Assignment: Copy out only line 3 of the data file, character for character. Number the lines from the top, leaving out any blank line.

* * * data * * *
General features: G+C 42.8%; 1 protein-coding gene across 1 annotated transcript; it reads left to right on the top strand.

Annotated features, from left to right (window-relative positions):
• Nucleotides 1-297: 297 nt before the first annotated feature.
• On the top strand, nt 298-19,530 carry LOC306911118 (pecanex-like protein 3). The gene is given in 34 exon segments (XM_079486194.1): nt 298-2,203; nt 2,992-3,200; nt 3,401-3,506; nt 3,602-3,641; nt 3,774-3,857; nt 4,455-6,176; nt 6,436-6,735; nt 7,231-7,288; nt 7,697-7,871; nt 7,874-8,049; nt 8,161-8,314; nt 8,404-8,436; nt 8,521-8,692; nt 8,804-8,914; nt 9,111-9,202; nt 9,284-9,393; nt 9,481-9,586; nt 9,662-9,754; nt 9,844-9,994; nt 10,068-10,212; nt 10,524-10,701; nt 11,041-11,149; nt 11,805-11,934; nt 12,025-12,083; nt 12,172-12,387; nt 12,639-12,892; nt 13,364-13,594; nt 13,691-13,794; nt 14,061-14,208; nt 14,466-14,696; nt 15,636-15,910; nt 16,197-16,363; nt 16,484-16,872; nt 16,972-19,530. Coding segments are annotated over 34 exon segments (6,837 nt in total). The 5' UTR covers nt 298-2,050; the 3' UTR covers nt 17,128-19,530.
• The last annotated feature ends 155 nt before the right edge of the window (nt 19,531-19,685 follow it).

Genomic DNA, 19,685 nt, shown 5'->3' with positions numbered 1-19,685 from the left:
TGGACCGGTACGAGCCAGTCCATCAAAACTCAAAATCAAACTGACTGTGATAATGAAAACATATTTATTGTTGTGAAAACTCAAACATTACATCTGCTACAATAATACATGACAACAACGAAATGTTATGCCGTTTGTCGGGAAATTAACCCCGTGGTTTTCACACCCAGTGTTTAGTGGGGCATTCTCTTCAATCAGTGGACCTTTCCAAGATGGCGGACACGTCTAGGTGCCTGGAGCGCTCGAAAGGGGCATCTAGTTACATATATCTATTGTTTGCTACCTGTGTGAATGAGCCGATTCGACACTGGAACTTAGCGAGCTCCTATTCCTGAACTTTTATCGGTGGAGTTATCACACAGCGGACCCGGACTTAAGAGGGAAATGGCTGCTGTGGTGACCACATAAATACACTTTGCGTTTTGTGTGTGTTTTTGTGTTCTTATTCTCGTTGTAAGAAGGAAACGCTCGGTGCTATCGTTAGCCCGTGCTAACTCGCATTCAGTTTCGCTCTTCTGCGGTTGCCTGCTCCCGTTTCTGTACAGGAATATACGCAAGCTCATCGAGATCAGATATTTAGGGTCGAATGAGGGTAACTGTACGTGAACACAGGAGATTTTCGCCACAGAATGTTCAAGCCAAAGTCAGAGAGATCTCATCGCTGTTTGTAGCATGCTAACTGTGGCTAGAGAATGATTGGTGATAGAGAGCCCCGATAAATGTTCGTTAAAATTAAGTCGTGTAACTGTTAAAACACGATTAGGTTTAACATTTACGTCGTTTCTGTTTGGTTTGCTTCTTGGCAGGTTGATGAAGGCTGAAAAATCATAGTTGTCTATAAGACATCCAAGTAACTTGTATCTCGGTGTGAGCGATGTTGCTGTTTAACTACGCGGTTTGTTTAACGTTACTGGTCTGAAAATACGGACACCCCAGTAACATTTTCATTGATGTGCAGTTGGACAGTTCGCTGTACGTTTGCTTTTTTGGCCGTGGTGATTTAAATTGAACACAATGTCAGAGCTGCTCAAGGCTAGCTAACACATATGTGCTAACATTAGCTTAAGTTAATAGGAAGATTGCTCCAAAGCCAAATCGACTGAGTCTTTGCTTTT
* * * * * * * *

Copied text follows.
• Nucleotides 1-297: 297 nt before the first annotated feature.